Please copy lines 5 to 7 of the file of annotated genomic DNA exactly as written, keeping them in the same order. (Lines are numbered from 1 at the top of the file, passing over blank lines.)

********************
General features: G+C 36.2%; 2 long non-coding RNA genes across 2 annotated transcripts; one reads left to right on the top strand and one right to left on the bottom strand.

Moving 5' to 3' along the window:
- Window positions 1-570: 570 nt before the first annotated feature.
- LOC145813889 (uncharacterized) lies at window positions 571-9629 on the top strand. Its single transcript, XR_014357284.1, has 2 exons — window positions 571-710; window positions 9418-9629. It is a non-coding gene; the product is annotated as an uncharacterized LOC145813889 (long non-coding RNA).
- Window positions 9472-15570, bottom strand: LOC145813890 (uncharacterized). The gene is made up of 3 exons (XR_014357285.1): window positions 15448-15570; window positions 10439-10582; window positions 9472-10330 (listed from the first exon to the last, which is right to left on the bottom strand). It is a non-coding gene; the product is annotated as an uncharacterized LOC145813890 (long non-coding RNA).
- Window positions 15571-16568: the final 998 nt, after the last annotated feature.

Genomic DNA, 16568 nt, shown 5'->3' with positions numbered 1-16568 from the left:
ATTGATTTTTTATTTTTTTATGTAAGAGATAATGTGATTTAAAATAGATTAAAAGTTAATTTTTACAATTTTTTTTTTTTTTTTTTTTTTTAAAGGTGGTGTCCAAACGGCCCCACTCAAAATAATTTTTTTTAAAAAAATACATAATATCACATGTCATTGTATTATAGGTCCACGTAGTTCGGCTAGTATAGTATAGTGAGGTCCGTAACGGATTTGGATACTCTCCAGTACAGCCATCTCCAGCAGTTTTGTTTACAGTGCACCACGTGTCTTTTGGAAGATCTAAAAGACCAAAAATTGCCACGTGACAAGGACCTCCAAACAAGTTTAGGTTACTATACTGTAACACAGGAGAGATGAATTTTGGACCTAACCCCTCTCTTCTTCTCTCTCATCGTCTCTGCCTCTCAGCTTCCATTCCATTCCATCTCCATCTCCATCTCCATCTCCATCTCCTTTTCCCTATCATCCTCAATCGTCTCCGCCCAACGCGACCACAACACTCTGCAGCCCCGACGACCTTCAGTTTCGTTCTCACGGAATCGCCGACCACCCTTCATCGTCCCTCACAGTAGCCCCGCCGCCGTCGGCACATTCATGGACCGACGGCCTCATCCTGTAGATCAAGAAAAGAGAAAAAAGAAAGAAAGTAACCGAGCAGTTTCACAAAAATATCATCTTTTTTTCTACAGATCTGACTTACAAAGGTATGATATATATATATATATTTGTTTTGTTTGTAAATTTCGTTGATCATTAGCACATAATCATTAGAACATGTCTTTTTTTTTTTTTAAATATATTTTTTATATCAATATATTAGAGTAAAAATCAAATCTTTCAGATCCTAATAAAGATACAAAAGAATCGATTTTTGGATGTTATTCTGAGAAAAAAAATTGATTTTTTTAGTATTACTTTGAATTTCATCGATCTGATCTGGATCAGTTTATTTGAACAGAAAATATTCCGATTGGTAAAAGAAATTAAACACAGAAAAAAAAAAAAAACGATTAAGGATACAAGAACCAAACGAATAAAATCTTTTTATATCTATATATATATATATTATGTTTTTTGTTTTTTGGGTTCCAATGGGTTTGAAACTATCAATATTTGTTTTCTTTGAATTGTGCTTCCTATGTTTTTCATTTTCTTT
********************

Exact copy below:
- Window positions 9472-15570, bottom strand: LOC145813890 (uncharacterized). The gene is made up of 3 exons (XR_014357285.1): window positions 15448-15570; window positions 10439-10582; window positions 9472-10330 (listed from the first exon to the last, which is right to left on the bottom strand). It is a non-coding gene; the product is annotated as an uncharacterized LOC145813890 (long non-coding RNA).
- Window positions 15571-16568: the final 998 nt, after the last annotated feature.

Genomic DNA, 16568 nt, shown 5'->3' with positions numbered 1-16568 from the left: